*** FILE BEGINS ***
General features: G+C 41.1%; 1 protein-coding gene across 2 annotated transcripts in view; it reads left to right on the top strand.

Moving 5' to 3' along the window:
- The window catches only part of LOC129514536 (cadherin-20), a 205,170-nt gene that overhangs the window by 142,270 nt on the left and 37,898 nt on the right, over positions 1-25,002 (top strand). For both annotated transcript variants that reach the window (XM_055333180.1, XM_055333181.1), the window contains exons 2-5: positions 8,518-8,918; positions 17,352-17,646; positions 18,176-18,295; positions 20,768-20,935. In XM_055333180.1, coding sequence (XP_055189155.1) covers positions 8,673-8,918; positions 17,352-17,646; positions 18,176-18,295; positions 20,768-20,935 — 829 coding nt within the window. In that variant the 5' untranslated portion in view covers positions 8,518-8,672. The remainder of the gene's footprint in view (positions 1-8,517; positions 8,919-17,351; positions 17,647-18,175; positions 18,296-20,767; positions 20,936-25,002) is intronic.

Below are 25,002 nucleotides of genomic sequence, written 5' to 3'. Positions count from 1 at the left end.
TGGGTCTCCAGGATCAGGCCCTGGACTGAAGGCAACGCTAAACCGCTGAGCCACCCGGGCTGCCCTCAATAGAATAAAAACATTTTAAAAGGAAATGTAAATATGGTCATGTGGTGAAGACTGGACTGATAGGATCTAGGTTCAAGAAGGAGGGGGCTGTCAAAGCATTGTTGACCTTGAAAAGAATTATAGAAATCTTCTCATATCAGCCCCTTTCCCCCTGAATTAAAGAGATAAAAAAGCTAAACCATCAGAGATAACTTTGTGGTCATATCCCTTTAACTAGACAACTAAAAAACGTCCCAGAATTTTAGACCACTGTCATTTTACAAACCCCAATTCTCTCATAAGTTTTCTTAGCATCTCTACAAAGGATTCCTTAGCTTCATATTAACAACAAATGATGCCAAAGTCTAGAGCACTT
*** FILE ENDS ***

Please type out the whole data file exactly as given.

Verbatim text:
General features: G+C 41.1%; 1 protein-coding gene across 2 annotated transcripts in view; it reads left to right on the top strand.

Moving 5' to 3' along the window:
- The window catches only part of LOC129514536 (cadherin-20), a 205,170-nt gene that overhangs the window by 142,270 nt on the left and 37,898 nt on the right, over positions 1-25,002 (top strand). For both annotated transcript variants that reach the window (XM_055333180.1, XM_055333181.1), the window contains exons 2-5: positions 8,518-8,918; positions 17,352-17,646; positions 18,176-18,295; positions 20,768-20,935. In XM_055333180.1, coding sequence (XP_055189155.1) covers positions 8,673-8,918; positions 17,352-17,646; positions 18,176-18,295; positions 20,768-20,935 — 829 coding nt within the window. In that variant the 5' untranslated portion in view covers positions 8,518-8,672. The remainder of the gene's footprint in view (positions 1-8,517; positions 8,919-17,351; positions 17,647-18,175; positions 18,296-20,767; positions 20,936-25,002) is intronic.

Below are 25,002 nucleotides of genomic sequence, written 5' to 3'. Positions count from 1 at the left end.
TGGGTCTCCAGGATCAGGCCCTGGACTGAAGGCAACGCTAAACCGCTGAGCCACCCGGGCTGCCCTCAATAGAATAAAAACATTTTAAAAGGAAATGTAAATATGGTCATGTGGTGAAGACTGGACTGATAGGATCTAGGTTCAAGAAGGAGGGGGCTGTCAAAGCATTGTTGACCTTGAAAAGAATTATAGAAATCTTCTCATATCAGCCCCTTTCCCCCTGAATTAAAGAGATAAAAAAGCTAAACCATCAGAGATAACTTTGTGGTCATATCCCTTTAACTAGACAACTAAAAAACGTCCCAGAATTTTAGACCACTGTCATTTTACAAACCCCAATTCTCTCATAAGTTTTCTTAGCATCTCTACAAAGGATTCCTTAGCTTCATATTAACAACAAATGATGCCAAAGTCTAGAGCACTT